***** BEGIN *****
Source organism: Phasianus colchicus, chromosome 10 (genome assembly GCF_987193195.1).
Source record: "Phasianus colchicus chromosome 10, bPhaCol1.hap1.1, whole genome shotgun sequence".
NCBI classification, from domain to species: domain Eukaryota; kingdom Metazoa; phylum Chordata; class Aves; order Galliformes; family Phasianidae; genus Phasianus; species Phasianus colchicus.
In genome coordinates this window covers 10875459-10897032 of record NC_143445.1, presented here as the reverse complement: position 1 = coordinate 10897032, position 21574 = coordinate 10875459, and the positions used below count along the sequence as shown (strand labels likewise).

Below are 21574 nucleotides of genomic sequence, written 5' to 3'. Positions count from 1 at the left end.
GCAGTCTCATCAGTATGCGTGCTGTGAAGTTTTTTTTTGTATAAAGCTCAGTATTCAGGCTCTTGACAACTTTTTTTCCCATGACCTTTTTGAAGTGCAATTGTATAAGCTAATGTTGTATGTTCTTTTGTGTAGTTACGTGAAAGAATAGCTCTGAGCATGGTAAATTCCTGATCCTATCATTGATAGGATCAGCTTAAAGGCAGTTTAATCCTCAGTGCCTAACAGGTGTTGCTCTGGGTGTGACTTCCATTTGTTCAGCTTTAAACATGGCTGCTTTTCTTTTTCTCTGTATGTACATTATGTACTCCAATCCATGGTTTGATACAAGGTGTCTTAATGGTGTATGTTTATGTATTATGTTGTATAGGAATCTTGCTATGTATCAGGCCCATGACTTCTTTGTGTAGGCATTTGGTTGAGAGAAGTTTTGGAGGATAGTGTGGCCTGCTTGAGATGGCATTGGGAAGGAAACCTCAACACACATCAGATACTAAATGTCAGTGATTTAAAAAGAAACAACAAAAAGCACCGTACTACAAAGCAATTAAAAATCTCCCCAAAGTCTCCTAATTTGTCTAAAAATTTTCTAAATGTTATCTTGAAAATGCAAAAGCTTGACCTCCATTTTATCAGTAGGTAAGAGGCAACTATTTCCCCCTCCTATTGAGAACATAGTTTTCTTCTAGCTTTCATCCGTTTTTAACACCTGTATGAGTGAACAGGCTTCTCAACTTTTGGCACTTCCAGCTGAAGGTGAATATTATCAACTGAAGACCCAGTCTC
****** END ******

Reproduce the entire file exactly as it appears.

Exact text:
Source organism: Phasianus colchicus, chromosome 10 (genome assembly GCF_987193195.1).
Source record: "Phasianus colchicus chromosome 10, bPhaCol1.hap1.1, whole genome shotgun sequence".
NCBI classification, from domain to species: domain Eukaryota; kingdom Metazoa; phylum Chordata; class Aves; order Galliformes; family Phasianidae; genus Phasianus; species Phasianus colchicus.
In genome coordinates this window covers 10875459-10897032 of record NC_143445.1, presented here as the reverse complement: position 1 = coordinate 10897032, position 21574 = coordinate 10875459, and the positions used below count along the sequence as shown (strand labels likewise).

Below are 21574 nucleotides of genomic sequence, written 5' to 3'. Positions count from 1 at the left end.
GCAGTCTCATCAGTATGCGTGCTGTGAAGTTTTTTTTTGTATAAAGCTCAGTATTCAGGCTCTTGACAACTTTTTTTCCCATGACCTTTTTGAAGTGCAATTGTATAAGCTAATGTTGTATGTTCTTTTGTGTAGTTACGTGAAAGAATAGCTCTGAGCATGGTAAATTCCTGATCCTATCATTGATAGGATCAGCTTAAAGGCAGTTTAATCCTCAGTGCCTAACAGGTGTTGCTCTGGGTGTGACTTCCATTTGTTCAGCTTTAAACATGGCTGCTTTTCTTTTTCTCTGTATGTACATTATGTACTCCAATCCATGGTTTGATACAAGGTGTCTTAATGGTGTATGTTTATGTATTATGTTGTATAGGAATCTTGCTATGTATCAGGCCCATGACTTCTTTGTGTAGGCATTTGGTTGAGAGAAGTTTTGGAGGATAGTGTGGCCTGCTTGAGATGGCATTGGGAAGGAAACCTCAACACACATCAGATACTAAATGTCAGTGATTTAAAAAGAAACAACAAAAAGCACCGTACTACAAAGCAATTAAAAATCTCCCCAAAGTCTCCTAATTTGTCTAAAAATTTTCTAAATGTTATCTTGAAAATGCAAAAGCTTGACCTCCATTTTATCAGTAGGTAAGAGGCAACTATTTCCCCCTCCTATTGAGAACATAGTTTTCTTCTAGCTTTCATCCGTTTTTAACACCTGTATGAGTGAACAGGCTTCTCAACTTTTGGCACTTCCAGCTGAAGGTGAATATTATCAACTGAAGACCCAGTCTC